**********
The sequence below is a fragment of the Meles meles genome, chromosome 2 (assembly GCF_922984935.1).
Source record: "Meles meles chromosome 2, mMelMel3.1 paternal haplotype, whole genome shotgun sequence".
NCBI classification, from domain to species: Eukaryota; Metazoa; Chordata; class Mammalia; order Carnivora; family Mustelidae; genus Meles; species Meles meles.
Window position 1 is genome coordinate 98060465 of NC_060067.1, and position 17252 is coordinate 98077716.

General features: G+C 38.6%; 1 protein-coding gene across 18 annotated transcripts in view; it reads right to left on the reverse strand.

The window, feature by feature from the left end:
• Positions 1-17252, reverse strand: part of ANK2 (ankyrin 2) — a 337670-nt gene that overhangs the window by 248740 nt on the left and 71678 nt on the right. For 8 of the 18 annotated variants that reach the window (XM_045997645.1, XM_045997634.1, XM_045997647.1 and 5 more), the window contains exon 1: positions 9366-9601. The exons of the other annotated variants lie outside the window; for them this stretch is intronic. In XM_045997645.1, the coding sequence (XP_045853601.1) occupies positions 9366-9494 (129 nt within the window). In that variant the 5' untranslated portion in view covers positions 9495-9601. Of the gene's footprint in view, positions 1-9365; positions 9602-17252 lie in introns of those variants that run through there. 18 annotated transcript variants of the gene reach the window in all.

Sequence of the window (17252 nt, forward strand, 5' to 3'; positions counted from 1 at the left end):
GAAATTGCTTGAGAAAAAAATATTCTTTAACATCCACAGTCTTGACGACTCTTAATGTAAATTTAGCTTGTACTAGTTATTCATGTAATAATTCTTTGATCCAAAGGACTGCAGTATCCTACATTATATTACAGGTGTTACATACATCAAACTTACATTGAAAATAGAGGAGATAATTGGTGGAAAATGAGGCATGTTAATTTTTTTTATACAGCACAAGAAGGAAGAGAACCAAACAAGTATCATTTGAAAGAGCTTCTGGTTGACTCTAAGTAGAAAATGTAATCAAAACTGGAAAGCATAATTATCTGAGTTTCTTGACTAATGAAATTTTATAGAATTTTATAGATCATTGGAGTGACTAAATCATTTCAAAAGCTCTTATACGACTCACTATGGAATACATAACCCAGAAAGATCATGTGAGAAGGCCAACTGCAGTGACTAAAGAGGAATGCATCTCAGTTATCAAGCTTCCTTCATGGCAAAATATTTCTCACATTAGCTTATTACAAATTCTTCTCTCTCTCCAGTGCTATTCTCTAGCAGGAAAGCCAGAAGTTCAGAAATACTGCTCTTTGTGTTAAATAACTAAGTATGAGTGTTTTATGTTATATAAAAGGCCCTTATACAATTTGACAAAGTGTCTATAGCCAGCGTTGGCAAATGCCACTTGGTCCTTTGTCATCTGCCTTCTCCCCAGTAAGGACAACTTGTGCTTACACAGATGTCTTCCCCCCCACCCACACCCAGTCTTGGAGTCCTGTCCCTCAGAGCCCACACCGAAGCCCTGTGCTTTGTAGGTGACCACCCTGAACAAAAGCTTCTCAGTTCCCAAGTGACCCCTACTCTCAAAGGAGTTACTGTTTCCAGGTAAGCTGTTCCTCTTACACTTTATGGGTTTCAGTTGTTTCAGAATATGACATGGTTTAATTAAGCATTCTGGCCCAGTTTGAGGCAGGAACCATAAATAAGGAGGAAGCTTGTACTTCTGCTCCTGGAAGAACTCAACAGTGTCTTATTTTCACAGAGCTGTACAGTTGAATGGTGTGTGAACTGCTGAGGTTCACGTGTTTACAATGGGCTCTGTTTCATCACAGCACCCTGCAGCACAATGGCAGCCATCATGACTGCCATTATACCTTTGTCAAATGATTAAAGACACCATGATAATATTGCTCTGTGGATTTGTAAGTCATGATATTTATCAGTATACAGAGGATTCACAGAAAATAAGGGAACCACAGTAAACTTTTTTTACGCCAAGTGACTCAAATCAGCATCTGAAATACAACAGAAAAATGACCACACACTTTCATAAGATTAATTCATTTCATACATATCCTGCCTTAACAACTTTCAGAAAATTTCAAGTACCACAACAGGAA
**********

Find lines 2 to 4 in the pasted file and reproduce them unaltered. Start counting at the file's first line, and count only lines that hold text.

Source record: "Meles meles chromosome 2, mMelMel3.1 paternal haplotype, whole genome shotgun sequence".
NCBI classification, from domain to species: Eukaryota; Metazoa; Chordata; class Mammalia; order Carnivora; family Mustelidae; genus Meles; species Meles meles.
Window position 1 is genome coordinate 98060465 of NC_060067.1, and position 17252 is coordinate 98077716.